Your SlideShare is downloading. ×
Marketing Plan for Fabindia, Ahmedabad
Upcoming SlideShare
Loading in...5
×

Thanks for flagging this SlideShare!

Oops! An error has occurred.

×
Saving this for later? Get the SlideShare app to save on your phone or tablet. Read anywhere, anytime – even offline.
Text the download link to your phone
Standard text messaging rates apply

Marketing Plan for Fabindia, Ahmedabad

9,924

Published on

Its a marketing Plan for Fabindia, Ahmedabad

Its a marketing Plan for Fabindia, Ahmedabad

Published in: Business
1 Comment
3 Likes
Statistics
Notes
No Downloads
Views
Total Views
9,924
On Slideshare
0
From Embeds
0
Number of Embeds
1
Actions
Shares
0
Downloads
605
Comments
1
Likes
3
Embeds 0
No embeds

Report content
Flagged as inappropriate Flag as inappropriate
Flag as inappropriate

Select your reason for flagging this presentation as inappropriate.

Cancel
No notes for slide
  • Profit upon sales * 100
  • Transcript

    • 1. PGP Project PresentationMarketing Planfor FABINDIA, Ahmedabad
      Presented By:
      NIKITA SANGHVI
    • 2. FLOW OF PRESENTATION
      Introduction
      Current Marketing Situation
      Threats and Opportunities Analysis
      Objectives and Issues
      Marketing Strategy
      Action Program
      Recommendations
      Batch 2009-2911
      Stevens Business School
      Marketing Plan
    • 3. INTRODUCTION
      FABRIC OF INDIA
      India's largest private platform for products that are made from traditional techniques, skills and hand-based processes
      Initially commenced as a village based industry in 1960 by John Bissell
      Links over 40,000 craft based rural producers to modern urban markets
      Promotes inclusive capitalism, through its unique COC (community owned companies) model
      Marketing Plan
      Batch 2009-2911
      Stevens Business School
    • 4. INTRODUCTION
      Fabindia Products
      Batch 2009-2911
      Stevens Business School
      Marketing Plan
      TEXTILE BASED
      • ready-to-wear garments
      • 5. accessories for men, women,
      teenagers and children;
      • bed, bath, table and kitchen linen;
      • 6. floor coverings, upholstery fabric and curtains.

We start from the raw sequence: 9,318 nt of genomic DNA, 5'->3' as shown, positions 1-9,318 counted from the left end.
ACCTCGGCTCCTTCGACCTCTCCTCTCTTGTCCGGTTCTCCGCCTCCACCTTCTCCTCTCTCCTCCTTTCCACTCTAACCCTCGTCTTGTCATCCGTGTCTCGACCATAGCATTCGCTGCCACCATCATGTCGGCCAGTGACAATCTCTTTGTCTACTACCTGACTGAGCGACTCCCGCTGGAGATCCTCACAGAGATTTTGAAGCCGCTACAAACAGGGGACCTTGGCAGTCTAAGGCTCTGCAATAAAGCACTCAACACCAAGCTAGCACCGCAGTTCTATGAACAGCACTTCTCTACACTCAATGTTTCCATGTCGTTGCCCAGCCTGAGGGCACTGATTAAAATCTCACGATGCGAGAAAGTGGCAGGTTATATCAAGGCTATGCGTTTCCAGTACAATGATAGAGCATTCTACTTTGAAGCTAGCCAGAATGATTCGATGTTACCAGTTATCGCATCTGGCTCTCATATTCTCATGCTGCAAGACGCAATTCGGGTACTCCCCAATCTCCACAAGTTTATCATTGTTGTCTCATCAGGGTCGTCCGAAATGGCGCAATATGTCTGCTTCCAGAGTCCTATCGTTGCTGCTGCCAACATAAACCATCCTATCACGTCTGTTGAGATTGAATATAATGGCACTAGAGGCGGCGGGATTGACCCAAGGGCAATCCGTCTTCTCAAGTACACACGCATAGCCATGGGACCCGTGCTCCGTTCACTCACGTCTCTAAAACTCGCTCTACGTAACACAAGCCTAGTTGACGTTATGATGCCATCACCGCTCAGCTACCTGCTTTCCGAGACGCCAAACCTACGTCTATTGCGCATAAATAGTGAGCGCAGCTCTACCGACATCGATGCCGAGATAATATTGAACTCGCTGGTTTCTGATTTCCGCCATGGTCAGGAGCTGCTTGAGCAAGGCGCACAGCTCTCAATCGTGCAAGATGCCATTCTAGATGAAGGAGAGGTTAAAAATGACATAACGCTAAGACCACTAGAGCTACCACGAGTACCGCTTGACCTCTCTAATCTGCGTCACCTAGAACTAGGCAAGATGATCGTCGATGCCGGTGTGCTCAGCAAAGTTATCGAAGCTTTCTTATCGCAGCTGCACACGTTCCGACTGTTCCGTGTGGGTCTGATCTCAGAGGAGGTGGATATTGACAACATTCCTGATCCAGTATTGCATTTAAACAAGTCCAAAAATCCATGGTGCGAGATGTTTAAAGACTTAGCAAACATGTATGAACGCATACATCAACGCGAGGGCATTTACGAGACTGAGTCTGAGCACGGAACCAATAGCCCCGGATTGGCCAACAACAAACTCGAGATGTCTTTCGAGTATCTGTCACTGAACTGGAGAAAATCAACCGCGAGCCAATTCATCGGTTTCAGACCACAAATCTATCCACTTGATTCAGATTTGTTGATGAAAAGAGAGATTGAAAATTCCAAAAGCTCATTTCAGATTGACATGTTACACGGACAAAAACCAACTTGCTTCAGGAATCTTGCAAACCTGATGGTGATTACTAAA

• 7. Cotton, silk, wool, grass, linen and
      jute are the basic fibres used
      NON- TEXTILE BASED
      • Home Products (October 2000)
      furniture,
      lighting,
      stationery, tableware,
      cane baskets
      selection of handcrafted utility items
      NON- TEXTILE BASED
      Organic Food Products (July 2004)
      cereals,
      grains,
      pulses,
      spices,
      sugar,
      tea,
      coffee,
      honey,
      fruit preserves
      herbs
      NON- TEXTILE BASED
      Authentic Personal care products (March 2006)
      soaps,
      shampoos,
      hair oils,
      pure oils,
      moisturizers,
      body scrubs,
      face packs,
      hair conditioners
      special skin care products
    • 8. INTRODUCTION
      Awards for Fab India
      • Awarded “Best Retail Brand, 2004” by The Economic Times of India.
      • Got “Designer Promoting Indian Craft or Technique award” as Hall of Fame reward.
      Annual Report(2008-09)
      Annual turnover of the company is in the range of Rs 500 crore
      Profit ranges between Rs 35- 40 crore.
      Registered a CAGR of about 58% in the period 2006-2008
      Batch 2009-2911
      Stevens Business School
      Marketing Plan
    • 9. INTRODUCTION
      FabindiaStore locations
      108 stores in 40 major cities of India.
      6 stores in international places including UAE, Dubai, Bahrain, Italy and Rome.
      Online Shopping & Exports to 34 countries
      Batch 2009-2911
      Stevens Business School
      Marketing Plan
    • 10. Fab India: timeline
      Early 80’s
      1990’s
      1999
      2001
      2004
      2006
      2010
      1960
      7
      Batch 2009-2911
      Stevens Business School
      Vision:200 stores and a turnover of Rs.1000 crore by 2011
    • 11. CURRENT MARKETING SITUATION
      • A delighted Customer is our Best Brand Ambassador”
      • 12. USP : quality of the fabric and the cultivated image of ‘Indianness’
      • 13. Does not follow any customer acquisition strategy: focuses on customer retention
      • 14. Key element: word of mouth publicity ( Zero advertising except print ads during promotions ), advertorials, mobile marketing, in-store posters
      • 15. Mystery Shopper Program: to check the customer satisfaction level
      • 16. Motivating factor for the customer: quality and consistency of product and the service
      • 17. Over 83% of Fabindia’ s customers go back satisfied, with 58% being highly satisfied with the brand and its offerings
      SOURCE: Interview of Mr. William Bissel, MD, Fabindia published in The Economic Times, Jun 2009
      8
      Batch 2009-2911
      Stevens Business School
    • 18. CURRENT MARKETING SITUATION
      Batch 2009-2911
      Stevens Business School
      Marketing Plan
      FabIndia Store Format
      • It has designed the stores’ decor and ambience keeping this in mind
      • 19. The layout usually keeps clothes section at the back of the store and the entrance area is utilized for home products.